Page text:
My last article discussed the importance of verifying the sustainability of project work.Although there are many positives to living in a Six Sigma world, it does have a dark side- failed project audits.

My experience, dependent on my employer at the time, has been that anywhere from 10-50% of projects are not embedded into an organization’s culture at the time of a 12 month audit.

So why do projects fail? I’m sure there are countless articles and statistical analysis performed on this issue, however here are my thoughts…

  • Change in Key Stakeholder Role. A new Project Champion, Process Owner, etc. moves into the role. Unless solid communication has been made, the value of the project can be ignored or unseen. Also, new blood may mean an absence of Six Sigma training, and as a result, the stakeholder may be oblivious as to what his/her responsibilities are in supporting the aftermath of a project implementation.
  • Poor Project Definition/ Scope of Project.I’ve seen people try to save the world on certain projects, rather than breaking problems down into manageable “chunks”. Other projects have had their definition scope change and as a result the expectation of what the project will focus on/ deliver gets mis-communicated among staff, often resulting in a myriad of expectations for results that are often unachievable.
  • Targets are too Ambitious.Again with the comment regarding saving the world. I think sometimes people get pressured into thinking they have to save “x” dollars every time they do a project and truly don’t due their due diligence when estimating the return on a project. If your employer has a set minimum amount of return for a project and you initially think you can’t achieve it, then it might not necessarily be the best Six Sigma project.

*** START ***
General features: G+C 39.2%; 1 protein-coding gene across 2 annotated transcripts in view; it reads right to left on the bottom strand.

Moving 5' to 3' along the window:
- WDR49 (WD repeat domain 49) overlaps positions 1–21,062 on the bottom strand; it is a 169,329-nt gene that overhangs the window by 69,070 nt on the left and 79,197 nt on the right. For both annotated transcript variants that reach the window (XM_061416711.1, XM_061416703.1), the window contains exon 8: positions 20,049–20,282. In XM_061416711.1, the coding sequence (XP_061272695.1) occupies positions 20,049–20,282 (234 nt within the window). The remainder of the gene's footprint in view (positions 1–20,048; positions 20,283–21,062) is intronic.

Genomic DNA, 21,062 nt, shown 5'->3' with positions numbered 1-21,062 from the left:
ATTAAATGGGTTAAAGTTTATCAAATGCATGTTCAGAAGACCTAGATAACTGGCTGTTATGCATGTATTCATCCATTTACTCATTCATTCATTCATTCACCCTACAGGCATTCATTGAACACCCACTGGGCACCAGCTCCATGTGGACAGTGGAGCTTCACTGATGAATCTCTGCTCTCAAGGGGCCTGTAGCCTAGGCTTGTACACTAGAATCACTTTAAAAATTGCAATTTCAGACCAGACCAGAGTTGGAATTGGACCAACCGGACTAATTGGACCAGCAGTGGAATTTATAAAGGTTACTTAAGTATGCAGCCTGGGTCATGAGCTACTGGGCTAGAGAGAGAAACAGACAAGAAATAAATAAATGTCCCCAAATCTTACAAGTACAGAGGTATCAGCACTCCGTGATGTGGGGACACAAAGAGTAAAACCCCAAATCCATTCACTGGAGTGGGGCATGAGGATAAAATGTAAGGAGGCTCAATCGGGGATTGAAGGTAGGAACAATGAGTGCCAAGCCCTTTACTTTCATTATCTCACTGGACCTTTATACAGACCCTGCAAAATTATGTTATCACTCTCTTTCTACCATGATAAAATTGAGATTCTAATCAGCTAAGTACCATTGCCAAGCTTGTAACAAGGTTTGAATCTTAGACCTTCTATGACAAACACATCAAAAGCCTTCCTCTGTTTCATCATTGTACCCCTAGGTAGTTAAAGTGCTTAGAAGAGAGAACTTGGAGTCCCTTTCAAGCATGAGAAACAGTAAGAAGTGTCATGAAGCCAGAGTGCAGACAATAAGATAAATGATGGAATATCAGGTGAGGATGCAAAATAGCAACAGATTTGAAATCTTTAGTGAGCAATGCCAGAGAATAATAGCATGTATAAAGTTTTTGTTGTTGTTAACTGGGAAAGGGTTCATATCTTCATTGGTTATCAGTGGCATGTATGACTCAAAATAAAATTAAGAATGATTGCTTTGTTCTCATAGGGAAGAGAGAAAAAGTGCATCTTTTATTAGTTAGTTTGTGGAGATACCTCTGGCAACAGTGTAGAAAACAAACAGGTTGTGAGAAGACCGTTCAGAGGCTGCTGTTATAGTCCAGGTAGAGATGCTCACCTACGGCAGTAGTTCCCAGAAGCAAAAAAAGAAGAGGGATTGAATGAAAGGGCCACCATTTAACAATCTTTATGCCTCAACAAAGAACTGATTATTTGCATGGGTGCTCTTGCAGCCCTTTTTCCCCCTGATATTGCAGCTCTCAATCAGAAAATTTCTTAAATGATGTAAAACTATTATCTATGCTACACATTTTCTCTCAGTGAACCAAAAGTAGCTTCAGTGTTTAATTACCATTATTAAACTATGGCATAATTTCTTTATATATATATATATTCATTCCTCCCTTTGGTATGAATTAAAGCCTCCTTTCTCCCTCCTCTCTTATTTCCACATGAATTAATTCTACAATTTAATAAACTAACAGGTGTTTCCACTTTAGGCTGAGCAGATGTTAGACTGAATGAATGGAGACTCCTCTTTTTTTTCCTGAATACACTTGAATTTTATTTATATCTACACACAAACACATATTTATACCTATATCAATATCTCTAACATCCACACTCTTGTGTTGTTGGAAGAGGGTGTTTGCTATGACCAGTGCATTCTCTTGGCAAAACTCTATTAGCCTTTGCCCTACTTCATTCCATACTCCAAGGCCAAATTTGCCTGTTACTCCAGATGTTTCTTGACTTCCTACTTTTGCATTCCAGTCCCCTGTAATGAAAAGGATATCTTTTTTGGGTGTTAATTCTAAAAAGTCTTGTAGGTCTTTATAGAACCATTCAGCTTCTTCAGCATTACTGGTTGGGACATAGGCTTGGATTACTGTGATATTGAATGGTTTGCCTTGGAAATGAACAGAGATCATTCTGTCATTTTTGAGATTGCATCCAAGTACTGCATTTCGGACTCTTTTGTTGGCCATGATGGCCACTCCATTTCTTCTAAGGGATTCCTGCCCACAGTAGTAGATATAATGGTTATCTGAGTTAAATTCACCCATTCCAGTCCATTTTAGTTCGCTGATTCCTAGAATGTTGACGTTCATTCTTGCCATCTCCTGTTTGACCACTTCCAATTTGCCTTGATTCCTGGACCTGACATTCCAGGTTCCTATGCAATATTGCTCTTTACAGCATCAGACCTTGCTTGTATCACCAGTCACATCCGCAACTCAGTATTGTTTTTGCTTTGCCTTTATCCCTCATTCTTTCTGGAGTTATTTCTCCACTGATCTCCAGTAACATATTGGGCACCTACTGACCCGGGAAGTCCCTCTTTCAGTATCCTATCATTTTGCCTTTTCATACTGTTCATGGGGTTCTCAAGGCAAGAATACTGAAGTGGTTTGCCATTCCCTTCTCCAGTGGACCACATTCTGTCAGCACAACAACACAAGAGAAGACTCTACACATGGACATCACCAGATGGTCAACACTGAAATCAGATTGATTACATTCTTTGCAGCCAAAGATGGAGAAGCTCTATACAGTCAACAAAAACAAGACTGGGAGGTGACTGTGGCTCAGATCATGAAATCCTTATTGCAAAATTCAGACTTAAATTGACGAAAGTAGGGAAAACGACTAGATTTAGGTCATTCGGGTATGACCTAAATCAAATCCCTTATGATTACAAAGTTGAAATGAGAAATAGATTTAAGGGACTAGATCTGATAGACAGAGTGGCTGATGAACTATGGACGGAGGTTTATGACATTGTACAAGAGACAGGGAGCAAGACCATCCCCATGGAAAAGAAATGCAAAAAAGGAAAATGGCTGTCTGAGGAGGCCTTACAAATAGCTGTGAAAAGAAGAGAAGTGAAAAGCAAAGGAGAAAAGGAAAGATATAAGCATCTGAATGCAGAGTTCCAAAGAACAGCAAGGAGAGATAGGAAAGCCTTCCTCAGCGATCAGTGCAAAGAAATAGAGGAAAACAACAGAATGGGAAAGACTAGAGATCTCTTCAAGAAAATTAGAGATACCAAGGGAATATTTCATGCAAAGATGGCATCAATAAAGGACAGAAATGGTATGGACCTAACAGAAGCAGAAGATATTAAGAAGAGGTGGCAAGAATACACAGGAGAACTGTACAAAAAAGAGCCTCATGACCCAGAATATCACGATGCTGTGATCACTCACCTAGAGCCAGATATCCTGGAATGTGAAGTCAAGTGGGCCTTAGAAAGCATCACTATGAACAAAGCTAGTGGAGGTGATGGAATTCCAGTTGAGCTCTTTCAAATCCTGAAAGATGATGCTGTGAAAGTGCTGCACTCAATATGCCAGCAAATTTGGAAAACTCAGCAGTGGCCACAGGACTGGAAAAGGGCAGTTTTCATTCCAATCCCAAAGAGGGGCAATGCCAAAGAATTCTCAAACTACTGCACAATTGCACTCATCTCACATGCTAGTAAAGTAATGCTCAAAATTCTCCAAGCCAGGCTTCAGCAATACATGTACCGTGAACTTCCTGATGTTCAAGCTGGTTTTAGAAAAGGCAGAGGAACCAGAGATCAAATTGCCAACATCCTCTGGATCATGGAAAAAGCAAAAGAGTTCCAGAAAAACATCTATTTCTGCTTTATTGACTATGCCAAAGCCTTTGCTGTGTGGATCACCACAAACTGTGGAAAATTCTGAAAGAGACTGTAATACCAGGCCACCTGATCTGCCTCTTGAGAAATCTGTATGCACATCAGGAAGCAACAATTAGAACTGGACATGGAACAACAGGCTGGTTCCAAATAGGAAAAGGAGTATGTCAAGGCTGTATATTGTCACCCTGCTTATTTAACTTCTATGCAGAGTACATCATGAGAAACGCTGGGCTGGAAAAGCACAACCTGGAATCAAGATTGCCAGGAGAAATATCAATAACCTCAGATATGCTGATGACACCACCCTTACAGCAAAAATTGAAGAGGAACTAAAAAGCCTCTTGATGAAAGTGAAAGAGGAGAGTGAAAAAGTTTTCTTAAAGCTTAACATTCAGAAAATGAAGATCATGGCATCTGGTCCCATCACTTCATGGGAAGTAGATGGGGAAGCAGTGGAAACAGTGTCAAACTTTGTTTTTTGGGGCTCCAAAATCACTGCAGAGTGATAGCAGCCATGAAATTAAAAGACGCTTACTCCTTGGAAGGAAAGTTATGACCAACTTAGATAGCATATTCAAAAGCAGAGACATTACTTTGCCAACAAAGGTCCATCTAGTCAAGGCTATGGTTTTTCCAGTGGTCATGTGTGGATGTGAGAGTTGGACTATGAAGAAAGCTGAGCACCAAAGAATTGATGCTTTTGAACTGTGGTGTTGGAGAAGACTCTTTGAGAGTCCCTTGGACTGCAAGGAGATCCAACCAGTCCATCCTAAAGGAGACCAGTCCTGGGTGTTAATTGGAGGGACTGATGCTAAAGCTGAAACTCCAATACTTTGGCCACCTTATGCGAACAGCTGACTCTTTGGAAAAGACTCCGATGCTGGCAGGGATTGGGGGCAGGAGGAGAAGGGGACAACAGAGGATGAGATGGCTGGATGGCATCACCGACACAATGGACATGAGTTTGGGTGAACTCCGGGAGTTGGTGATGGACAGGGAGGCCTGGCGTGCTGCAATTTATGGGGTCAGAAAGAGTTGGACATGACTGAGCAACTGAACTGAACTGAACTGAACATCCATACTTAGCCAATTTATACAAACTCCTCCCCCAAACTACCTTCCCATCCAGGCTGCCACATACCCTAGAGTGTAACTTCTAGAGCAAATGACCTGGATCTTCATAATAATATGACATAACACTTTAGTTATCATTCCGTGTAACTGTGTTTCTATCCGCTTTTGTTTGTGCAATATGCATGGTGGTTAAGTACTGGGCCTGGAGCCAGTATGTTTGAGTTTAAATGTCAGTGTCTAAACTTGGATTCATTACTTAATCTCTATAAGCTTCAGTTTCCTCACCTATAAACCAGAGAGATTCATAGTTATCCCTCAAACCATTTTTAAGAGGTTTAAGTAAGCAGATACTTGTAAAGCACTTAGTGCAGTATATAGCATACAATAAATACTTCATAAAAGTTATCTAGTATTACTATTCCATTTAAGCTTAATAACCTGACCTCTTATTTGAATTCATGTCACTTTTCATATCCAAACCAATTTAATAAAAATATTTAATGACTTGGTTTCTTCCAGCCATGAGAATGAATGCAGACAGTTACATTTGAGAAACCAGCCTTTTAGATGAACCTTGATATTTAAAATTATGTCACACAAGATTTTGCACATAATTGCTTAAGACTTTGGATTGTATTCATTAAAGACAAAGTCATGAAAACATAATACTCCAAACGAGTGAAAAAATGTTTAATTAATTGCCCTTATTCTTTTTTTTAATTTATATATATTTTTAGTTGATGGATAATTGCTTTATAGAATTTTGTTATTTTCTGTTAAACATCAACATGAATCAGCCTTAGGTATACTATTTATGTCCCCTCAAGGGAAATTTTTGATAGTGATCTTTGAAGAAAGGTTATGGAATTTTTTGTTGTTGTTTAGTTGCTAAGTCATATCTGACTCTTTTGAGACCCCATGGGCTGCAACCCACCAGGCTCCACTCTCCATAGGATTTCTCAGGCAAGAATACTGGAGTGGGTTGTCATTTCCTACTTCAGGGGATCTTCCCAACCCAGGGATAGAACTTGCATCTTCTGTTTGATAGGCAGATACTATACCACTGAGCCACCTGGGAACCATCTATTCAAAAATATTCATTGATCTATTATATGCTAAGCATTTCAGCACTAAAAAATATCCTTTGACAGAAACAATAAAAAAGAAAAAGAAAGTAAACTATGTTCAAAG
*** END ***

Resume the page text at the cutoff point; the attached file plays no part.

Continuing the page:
• Project not Linked to Plan.Especially when training new Black and Green Belts, I’ve seen what I call “feel good” projects. The belt feels good because he/she has come up with a good problem to solve. However, if that problem is not linked to a gap existing between the company plan, metrics, mission statement, etc. and the current state, then it may be hard to garner long term support of embedding any long term improvement work (combined with a role change this can be the kiss of death).

One final note- I have never seen a project fail because the wrong statistical tool was used. Although statistics are important, it’s generally people and their behaviors that will make or break the success of a project.

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